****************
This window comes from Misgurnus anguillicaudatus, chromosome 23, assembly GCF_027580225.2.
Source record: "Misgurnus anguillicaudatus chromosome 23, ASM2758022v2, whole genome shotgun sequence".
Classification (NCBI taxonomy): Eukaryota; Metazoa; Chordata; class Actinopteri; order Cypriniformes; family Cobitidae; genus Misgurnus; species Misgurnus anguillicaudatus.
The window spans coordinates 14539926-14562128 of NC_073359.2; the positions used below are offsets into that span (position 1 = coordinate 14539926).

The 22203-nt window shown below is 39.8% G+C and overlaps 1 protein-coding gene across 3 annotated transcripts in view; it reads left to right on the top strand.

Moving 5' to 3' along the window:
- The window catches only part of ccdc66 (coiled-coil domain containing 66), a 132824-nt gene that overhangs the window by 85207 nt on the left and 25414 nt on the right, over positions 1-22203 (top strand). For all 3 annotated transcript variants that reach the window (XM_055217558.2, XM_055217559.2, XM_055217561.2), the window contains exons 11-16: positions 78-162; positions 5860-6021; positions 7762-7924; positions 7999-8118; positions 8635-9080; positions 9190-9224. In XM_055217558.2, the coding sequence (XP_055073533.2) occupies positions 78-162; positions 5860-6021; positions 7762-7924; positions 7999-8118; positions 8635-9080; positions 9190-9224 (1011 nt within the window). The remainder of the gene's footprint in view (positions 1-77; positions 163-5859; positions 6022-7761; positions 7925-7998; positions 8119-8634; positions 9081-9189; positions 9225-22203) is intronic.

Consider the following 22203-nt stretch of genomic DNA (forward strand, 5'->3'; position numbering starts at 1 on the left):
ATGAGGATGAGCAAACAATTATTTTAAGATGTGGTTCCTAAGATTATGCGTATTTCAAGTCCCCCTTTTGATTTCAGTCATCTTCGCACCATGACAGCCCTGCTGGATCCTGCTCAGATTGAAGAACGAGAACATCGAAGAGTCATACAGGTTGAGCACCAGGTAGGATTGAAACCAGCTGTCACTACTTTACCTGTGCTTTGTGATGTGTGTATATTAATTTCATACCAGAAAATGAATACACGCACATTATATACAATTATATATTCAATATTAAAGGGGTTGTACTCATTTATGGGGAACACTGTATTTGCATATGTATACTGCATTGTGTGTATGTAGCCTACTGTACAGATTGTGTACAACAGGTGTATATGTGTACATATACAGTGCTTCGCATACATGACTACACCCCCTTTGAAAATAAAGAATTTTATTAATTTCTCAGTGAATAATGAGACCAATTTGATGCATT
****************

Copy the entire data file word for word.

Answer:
This window comes from Misgurnus anguillicaudatus, chromosome 23, assembly GCF_027580225.2.
Source record: "Misgurnus anguillicaudatus chromosome 23, ASM2758022v2, whole genome shotgun sequence".
Classification (NCBI taxonomy): Eukaryota; Metazoa; Chordata; class Actinopteri; order Cypriniformes; family Cobitidae; genus Misgurnus; species Misgurnus anguillicaudatus.
The window spans coordinates 14539926-14562128 of NC_073359.2; the positions used below are offsets into that span (position 1 = coordinate 14539926).

The 22203-nt window shown below is 39.8% G+C and overlaps 1 protein-coding gene across 3 annotated transcripts in view; it reads left to right on the top strand.

Moving 5' to 3' along the window:
- The window catches only part of ccdc66 (coiled-coil domain containing 66), a 132824-nt gene that overhangs the window by 85207 nt on the left and 25414 nt on the right, over positions 1-22203 (top strand). For all 3 annotated transcript variants that reach the window (XM_055217558.2, XM_055217559.2, XM_055217561.2), the window contains exons 11-16: positions 78-162; positions 5860-6021; positions 7762-7924; positions 7999-8118; positions 8635-9080; positions 9190-9224. In XM_055217558.2, the coding sequence (XP_055073533.2) occupies positions 78-162; positions 5860-6021; positions 7762-7924; positions 7999-8118; positions 8635-9080; positions 9190-9224 (1011 nt within the window). The remainder of the gene's footprint in view (positions 1-77; positions 163-5859; positions 6022-7761; positions 7925-7998; positions 8119-8634; positions 9081-9189; positions 9225-22203) is intronic.

Consider the following 22203-nt stretch of genomic DNA (forward strand, 5'->3'; position numbering starts at 1 on the left):
ATGAGGATGAGCAAACAATTATTTTAAGATGTGGTTCCTAAGATTATGCGTATTTCAAGTCCCCCTTTTGATTTCAGTCATCTTCGCACCATGACAGCCCTGCTGGATCCTGCTCAGATTGAAGAACGAGAACATCGAAGAGTCATACAGGTTGAGCACCAGGTAGGATTGAAACCAGCTGTCACTACTTTACCTGTGCTTTGTGATGTGTGTATATTAATTTCATACCAGAAAATGAATACACGCACATTATATACAATTATATATTCAATATTAAAGGGGTTGTACTCATTTATGGGGAACACTGTATTTGCATATGTATACTGCATTGTGTGTATGTAGCCTACTGTACAGATTGTGTACAACAGGTGTATATGTGTACATATACAGTGCTTCGCATACATGACTACACCCCCTTTGAAAATAAAGAATTTTATTAATTTCTCAGTGAATAATGAGACCAATTTGATGCATT